NCHR’s Public Comments on the USPSTF’s Draft Recommendation Statement for Ovarian Cancer Screening

August 10, 2017. We strongly support the USPSTF’s draft recommendation to maintain the “D” grade for ovarian cancer screening, as well as their broader efforts to improve the health of all Americans by making evidence-based recommendations about clinical preventive services. As more high-quality research becomes available, we encourage the provision of additional recommendations about the benefits and harms of using new screening strategies in asymptomatic women who are not known to be at increased risk for ovarian cancer.

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NCHR’s Public Comments on the USPSTF’s Draft Research Plan for Hepatitis B Virus Infection Screening in Pregnant Women

August 9, 2017. We support the USPSTF’s draft recommendation for Hepatitis B screening in pregnant women. Universal screening and prevention programs for pregnant women with Hepatitis B can help to identify pregnant women who are at risk for passing the virus to their children. Preventing vertical transmission protects children from a potentially serious disease and other diseases that may develop as a result, such as cancer; protects others who may be infected; and allows children to participate in school and play activities important to their healthy development. Therefore, screening is highly beneficial for these children.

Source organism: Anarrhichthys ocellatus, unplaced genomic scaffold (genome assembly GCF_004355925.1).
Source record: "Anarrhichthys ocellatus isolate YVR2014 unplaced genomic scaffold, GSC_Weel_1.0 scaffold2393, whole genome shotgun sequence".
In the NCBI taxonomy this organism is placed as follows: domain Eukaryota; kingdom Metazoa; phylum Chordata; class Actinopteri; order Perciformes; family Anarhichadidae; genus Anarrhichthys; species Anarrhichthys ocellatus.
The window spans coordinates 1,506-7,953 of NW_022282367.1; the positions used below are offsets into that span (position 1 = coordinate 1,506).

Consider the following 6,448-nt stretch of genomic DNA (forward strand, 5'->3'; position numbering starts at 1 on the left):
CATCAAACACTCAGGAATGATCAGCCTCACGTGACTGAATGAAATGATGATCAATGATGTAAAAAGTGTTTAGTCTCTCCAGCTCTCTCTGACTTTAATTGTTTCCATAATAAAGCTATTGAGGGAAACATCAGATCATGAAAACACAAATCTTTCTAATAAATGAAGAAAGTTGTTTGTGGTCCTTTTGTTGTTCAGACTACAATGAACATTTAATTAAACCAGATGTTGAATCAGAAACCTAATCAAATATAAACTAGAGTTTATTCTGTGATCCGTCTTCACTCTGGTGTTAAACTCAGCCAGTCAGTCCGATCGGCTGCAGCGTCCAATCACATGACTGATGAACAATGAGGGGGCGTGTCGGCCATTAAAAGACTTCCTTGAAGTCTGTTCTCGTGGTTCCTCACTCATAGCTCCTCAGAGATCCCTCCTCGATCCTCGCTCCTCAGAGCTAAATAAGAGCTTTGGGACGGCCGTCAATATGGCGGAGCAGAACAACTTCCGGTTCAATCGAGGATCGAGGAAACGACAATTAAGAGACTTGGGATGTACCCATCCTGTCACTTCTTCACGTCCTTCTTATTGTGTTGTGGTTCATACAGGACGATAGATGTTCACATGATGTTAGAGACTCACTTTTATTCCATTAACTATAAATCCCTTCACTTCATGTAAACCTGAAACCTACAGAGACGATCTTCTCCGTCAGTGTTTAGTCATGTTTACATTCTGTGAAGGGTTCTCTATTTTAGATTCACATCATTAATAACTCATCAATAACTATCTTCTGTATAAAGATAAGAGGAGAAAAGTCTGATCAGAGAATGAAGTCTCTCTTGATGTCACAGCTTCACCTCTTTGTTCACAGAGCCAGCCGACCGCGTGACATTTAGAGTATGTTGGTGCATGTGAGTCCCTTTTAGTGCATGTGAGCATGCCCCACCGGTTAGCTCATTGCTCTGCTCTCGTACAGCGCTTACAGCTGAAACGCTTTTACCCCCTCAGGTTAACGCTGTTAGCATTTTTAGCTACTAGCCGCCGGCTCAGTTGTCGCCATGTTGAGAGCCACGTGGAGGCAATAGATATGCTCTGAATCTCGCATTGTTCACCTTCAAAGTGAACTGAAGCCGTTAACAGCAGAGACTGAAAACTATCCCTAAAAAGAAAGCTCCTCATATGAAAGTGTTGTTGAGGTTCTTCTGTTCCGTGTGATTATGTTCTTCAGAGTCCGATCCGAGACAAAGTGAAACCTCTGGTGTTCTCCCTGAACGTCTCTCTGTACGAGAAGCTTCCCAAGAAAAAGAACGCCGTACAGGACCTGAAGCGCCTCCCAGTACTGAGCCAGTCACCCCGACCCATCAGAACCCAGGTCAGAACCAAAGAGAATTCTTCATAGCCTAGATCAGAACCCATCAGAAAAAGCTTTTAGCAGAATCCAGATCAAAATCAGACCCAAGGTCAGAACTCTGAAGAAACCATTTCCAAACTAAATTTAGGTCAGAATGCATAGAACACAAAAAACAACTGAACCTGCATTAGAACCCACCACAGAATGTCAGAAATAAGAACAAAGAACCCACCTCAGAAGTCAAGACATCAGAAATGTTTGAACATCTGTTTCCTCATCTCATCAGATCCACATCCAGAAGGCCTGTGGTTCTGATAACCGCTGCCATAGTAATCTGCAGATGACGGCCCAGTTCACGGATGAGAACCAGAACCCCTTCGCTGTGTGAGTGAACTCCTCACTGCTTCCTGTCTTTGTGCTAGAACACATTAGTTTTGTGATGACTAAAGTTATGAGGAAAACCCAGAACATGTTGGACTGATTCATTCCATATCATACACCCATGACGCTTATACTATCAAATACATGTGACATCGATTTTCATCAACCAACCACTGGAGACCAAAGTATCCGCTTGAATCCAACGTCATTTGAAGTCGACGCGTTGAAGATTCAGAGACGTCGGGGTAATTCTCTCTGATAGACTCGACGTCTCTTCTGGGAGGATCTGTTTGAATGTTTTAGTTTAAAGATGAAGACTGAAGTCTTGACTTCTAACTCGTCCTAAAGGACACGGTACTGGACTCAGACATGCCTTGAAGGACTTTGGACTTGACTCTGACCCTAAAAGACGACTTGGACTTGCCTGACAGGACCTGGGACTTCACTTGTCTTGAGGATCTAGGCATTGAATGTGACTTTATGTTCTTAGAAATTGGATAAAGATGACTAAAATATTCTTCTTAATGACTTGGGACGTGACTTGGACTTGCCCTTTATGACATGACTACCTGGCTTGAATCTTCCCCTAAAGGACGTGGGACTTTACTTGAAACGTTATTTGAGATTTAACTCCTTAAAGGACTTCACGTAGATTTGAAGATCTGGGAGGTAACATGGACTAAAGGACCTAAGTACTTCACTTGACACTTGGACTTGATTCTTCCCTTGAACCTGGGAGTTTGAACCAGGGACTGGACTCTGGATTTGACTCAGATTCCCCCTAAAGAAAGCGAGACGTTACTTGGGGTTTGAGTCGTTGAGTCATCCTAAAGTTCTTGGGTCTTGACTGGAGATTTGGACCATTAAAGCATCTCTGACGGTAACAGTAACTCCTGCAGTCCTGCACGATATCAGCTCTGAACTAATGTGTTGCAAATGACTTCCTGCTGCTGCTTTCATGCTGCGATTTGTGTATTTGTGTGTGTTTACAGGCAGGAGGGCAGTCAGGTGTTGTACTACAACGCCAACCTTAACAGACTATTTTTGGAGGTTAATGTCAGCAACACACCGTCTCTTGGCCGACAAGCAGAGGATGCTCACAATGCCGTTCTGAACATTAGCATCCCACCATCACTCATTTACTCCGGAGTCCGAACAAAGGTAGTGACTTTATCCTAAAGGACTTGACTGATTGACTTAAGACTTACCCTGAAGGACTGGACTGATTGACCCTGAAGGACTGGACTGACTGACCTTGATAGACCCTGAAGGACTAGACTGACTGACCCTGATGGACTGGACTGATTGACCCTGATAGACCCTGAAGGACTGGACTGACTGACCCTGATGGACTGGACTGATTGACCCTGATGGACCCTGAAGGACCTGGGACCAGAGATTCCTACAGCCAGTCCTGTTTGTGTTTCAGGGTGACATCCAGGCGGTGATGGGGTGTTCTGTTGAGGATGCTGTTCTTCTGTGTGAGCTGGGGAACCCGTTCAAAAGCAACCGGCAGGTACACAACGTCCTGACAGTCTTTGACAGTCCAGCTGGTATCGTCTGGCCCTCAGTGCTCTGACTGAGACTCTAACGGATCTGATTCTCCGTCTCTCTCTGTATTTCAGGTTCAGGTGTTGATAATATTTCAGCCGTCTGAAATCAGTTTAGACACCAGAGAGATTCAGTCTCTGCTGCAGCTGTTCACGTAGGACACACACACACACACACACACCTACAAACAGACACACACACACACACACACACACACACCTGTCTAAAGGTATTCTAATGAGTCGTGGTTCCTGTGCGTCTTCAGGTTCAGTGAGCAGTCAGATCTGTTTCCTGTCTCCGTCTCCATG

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Nonprofit Groups’ Letter to Commissioner Gottlieb on Menu Labeling

August 2, 2017. The FDA should maintain the current menu labeling requirements that allow Americans to easily access nutritional information about the food they purchase. Two thirds of adults and one third of children are overweight or obese and displaying nutrition information can help them make informed decisions.

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NCHR Testimony at the FDA about Hepatitis B Vaccine, Heplisav-B

We feel for the company because it has previously tried and failed to obtain approval. However, the bottom line is we don’t know how safe the vaccine is overall, and specifically how safe it is for Asians, who comprise the majority of patients living with chronic Hepatitis B. It is better for FDA to be cautious rather than approve a potentially dangerous vaccine – especially because other options are available. We strongly urge this Advisory Committee to prioritize patient safety and urge the FDA to maintain its scientific safety standards for approval and therefore recommend additional pre-licensure studies to further evaluate the safety of Heplisav-B in subpopulations who are disproportionately affected by both acute and chronic hepatitis-B infection.

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